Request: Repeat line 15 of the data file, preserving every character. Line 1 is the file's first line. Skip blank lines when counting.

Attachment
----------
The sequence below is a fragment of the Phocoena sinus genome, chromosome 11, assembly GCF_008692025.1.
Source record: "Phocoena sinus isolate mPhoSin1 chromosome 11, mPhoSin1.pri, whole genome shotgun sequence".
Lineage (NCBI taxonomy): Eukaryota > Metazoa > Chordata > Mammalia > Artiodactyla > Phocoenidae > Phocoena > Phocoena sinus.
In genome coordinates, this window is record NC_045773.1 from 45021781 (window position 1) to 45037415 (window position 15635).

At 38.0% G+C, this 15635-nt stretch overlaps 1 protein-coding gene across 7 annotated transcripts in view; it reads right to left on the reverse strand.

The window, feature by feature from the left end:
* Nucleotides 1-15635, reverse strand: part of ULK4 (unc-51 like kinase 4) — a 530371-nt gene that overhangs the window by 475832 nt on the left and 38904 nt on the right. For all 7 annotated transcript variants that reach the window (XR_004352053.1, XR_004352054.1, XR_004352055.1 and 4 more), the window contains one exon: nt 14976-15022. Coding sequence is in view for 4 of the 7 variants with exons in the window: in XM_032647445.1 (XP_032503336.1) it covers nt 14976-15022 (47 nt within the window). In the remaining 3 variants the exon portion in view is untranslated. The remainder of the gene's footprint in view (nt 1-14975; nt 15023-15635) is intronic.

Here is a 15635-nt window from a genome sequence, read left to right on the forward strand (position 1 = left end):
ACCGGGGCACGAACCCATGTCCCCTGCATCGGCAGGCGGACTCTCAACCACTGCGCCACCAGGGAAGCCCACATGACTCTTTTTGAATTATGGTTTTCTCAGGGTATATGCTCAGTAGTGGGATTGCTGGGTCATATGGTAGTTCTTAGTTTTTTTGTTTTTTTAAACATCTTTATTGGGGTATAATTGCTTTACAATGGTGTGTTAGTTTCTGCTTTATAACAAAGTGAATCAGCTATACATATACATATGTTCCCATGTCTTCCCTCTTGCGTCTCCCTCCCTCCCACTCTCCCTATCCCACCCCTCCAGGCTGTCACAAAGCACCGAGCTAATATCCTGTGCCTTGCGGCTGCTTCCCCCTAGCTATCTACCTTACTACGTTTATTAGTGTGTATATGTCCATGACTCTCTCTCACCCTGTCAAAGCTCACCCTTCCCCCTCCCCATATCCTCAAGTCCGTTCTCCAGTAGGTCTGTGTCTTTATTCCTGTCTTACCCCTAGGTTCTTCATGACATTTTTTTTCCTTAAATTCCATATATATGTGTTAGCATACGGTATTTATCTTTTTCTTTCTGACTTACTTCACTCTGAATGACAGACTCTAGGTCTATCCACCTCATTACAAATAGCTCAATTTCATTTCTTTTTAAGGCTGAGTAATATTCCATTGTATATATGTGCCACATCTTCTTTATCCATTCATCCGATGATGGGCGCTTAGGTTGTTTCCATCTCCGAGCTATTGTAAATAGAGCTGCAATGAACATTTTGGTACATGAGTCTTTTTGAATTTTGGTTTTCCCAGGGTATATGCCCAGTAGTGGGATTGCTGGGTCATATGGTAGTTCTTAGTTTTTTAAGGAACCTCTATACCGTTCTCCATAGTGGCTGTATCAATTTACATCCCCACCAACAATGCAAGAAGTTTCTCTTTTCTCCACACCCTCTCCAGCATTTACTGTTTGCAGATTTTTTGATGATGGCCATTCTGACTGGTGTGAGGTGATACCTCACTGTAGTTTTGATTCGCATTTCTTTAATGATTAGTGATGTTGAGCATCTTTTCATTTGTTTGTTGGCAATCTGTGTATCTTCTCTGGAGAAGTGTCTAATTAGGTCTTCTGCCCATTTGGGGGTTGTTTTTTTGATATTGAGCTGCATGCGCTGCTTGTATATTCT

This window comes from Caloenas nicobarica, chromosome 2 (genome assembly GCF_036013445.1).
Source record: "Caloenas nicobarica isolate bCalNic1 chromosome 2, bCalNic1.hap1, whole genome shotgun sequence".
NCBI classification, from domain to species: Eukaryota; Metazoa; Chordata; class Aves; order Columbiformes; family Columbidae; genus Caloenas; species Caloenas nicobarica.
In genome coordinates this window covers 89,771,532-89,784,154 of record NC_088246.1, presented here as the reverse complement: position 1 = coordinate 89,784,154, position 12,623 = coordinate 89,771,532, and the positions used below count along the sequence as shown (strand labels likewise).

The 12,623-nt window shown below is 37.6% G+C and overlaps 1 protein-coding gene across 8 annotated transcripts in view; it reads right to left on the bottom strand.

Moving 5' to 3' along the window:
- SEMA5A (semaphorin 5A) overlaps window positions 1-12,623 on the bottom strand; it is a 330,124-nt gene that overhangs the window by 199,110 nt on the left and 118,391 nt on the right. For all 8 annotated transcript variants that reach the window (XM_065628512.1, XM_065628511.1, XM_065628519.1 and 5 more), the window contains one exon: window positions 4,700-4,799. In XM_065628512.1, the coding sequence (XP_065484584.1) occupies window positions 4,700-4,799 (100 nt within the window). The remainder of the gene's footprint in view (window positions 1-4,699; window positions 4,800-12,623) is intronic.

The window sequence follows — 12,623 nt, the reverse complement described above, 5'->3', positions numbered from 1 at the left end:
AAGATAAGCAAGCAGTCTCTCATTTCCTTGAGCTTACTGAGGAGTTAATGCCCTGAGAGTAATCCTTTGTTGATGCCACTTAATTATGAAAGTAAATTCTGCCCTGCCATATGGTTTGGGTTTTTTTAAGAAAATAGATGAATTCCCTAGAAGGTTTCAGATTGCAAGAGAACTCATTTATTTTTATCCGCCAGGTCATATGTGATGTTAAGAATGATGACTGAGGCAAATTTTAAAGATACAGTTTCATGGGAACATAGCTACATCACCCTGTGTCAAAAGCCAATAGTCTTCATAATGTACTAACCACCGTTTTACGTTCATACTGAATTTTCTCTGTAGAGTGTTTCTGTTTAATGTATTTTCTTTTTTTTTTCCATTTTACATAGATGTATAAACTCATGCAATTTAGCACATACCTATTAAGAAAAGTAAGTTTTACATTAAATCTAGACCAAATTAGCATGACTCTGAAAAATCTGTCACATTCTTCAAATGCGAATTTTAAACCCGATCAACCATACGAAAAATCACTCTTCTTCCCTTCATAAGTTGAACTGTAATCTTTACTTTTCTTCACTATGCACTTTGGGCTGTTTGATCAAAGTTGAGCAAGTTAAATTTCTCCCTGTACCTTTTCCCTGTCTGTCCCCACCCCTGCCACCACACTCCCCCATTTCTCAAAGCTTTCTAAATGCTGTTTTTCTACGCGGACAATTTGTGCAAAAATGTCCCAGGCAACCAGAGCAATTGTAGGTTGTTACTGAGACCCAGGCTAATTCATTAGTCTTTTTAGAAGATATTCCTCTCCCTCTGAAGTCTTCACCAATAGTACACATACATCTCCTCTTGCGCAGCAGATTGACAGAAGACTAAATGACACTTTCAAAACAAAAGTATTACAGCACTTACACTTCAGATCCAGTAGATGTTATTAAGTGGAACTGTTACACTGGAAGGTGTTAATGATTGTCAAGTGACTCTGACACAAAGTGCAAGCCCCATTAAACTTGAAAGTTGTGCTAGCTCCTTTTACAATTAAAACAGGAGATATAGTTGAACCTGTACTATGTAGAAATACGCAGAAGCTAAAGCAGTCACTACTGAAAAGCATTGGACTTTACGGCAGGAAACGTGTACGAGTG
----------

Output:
Moving 5' to 3' along the window: